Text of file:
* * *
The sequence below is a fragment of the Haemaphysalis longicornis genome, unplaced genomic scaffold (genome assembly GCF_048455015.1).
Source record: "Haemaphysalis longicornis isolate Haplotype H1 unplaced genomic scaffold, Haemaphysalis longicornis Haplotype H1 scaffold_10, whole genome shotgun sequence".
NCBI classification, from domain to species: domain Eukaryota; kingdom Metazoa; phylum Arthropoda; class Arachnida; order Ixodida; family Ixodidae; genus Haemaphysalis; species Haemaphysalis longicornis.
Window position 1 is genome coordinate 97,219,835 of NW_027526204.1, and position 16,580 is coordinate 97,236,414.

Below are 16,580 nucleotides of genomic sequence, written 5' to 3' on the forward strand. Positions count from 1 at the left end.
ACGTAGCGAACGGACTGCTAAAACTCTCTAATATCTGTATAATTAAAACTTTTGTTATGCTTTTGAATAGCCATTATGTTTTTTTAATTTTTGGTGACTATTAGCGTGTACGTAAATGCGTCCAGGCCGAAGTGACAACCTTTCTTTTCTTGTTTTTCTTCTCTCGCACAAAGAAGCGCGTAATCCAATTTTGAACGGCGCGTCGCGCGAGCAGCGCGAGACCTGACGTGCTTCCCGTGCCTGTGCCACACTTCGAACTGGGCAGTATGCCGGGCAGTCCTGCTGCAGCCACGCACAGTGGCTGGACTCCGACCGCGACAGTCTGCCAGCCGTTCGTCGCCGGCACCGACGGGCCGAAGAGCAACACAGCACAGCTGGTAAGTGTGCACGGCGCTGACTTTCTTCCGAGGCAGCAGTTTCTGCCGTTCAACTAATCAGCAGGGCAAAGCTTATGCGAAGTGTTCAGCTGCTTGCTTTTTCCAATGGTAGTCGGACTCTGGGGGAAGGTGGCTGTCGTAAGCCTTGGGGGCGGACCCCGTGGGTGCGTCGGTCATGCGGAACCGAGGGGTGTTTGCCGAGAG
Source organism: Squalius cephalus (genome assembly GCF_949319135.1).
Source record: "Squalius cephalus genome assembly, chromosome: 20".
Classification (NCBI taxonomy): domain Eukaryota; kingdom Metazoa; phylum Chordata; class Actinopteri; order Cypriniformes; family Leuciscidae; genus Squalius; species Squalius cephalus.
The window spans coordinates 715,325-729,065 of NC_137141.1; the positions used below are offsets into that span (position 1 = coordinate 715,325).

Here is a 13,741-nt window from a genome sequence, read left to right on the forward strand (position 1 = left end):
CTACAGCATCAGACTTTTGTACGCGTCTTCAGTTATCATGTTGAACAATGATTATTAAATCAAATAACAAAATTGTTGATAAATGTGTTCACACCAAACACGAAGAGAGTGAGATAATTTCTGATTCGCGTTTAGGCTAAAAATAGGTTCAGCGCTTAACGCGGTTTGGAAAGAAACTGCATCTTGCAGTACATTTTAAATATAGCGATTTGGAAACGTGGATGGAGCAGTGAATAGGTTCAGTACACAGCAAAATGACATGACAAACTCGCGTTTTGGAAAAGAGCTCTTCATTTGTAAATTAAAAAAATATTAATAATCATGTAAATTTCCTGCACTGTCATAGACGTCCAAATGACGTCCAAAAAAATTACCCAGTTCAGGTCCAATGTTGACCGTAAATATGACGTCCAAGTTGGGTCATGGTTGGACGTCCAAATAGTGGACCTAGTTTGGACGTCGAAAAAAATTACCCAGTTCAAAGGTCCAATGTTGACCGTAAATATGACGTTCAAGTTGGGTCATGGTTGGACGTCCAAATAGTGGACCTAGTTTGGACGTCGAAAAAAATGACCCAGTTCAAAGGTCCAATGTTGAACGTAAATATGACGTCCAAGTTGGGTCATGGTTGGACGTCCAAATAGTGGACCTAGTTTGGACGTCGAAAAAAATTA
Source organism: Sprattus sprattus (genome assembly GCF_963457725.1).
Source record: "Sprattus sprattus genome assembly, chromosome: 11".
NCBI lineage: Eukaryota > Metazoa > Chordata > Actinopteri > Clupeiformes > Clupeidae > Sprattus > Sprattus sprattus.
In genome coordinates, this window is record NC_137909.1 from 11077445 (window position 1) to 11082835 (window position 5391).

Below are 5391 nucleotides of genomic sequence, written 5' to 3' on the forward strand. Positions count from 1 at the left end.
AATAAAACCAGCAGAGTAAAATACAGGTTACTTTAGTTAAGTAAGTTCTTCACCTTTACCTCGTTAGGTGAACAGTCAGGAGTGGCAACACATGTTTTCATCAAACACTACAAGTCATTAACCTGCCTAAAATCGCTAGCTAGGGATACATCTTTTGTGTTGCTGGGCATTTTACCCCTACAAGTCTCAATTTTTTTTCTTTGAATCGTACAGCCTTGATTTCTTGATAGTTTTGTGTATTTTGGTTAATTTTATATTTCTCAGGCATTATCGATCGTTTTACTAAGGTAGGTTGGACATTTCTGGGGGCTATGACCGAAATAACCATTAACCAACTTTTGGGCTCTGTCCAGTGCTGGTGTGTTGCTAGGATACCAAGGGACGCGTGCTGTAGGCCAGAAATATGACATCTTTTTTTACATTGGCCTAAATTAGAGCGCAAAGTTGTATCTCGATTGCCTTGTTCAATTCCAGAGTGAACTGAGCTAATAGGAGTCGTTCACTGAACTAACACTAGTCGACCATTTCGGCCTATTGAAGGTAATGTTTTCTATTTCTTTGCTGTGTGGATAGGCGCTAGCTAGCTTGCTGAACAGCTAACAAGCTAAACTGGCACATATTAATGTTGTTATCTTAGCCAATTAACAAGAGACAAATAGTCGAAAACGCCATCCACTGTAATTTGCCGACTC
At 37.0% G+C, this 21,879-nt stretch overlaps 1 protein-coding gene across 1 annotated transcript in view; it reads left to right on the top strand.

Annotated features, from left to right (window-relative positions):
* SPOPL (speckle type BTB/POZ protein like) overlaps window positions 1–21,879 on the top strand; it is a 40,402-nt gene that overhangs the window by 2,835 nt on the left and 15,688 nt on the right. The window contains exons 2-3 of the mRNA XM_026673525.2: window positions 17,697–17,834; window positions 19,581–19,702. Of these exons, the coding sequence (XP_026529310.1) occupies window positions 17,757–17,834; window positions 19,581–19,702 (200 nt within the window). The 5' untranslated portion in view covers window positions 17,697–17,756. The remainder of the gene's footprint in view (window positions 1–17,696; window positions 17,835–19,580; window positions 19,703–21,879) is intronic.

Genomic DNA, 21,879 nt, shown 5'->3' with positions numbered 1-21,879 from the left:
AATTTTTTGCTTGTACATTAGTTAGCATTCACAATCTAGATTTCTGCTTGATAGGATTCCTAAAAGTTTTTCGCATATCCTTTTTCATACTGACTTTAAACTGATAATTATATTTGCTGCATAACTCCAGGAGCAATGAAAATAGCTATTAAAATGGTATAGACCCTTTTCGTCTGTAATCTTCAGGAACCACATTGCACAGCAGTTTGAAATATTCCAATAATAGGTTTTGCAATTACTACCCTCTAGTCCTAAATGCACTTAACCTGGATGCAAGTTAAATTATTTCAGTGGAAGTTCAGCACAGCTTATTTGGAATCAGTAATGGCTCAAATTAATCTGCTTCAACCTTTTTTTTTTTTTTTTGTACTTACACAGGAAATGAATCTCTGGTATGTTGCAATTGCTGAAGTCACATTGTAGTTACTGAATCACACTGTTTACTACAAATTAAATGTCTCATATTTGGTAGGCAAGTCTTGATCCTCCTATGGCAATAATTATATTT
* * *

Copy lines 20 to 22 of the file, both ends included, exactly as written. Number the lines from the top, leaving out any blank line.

Annotated features, from left to right (window-relative positions):
* SPOPL (speckle type BTB/POZ protein like) overlaps window positions 1–21,879 on the top strand; it is a 40,402-nt gene that overhangs the window by 2,835 nt on the left and 15,688 nt on the right. The window contains exons 2-3 of the mRNA XM_026673525.2: window positions 17,697–17,834; window positions 19,581–19,702. Of these exons, the coding sequence (XP_026529310.1) occupies window positions 17,757–17,834; window positions 19,581–19,702 (200 nt within the window). The 5' untranslated portion in view covers window positions 17,697–17,756. The remainder of the gene's footprint in view (window positions 1–17,696; window positions 17,835–19,580; window positions 19,703–21,879) is intronic.

Genomic DNA, 21,879 nt, shown 5'->3' with positions numbered 1-21,879 from the left: